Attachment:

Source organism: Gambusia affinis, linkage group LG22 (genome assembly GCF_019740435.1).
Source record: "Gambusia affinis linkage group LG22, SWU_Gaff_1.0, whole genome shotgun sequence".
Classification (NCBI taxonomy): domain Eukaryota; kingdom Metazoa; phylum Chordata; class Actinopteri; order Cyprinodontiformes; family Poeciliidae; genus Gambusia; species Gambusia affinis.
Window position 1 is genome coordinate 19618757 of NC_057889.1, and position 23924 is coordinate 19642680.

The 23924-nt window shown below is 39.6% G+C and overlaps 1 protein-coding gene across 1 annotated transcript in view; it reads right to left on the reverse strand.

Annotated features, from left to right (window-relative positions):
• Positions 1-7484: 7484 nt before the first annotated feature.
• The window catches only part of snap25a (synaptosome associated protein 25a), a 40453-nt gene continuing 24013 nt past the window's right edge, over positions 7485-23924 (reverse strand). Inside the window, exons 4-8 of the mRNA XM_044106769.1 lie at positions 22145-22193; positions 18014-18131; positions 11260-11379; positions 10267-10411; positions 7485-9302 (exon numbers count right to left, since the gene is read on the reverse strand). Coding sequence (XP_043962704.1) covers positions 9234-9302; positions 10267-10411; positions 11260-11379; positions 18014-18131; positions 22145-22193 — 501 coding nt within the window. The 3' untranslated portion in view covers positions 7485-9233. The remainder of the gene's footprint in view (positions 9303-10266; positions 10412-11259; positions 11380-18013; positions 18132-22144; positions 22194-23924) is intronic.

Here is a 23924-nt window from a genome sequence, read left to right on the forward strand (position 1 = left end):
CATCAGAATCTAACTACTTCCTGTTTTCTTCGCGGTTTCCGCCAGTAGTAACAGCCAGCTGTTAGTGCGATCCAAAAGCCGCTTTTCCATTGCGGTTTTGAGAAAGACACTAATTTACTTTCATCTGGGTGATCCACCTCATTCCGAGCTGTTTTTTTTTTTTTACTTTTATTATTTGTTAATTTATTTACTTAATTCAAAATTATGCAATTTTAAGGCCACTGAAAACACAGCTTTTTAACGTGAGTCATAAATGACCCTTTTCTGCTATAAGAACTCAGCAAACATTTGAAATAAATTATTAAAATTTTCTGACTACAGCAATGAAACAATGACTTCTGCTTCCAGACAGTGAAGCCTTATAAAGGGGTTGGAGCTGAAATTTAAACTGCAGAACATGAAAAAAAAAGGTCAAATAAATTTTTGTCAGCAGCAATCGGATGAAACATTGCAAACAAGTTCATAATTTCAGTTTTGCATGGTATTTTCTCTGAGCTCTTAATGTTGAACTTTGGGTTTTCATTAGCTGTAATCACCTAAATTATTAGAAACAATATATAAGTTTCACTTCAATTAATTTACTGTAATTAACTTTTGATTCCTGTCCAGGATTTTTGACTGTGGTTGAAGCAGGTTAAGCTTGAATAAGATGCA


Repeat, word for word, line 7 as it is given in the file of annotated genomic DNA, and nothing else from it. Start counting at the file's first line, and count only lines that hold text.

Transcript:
• Positions 1-7484: 7484 nt before the first annotated feature.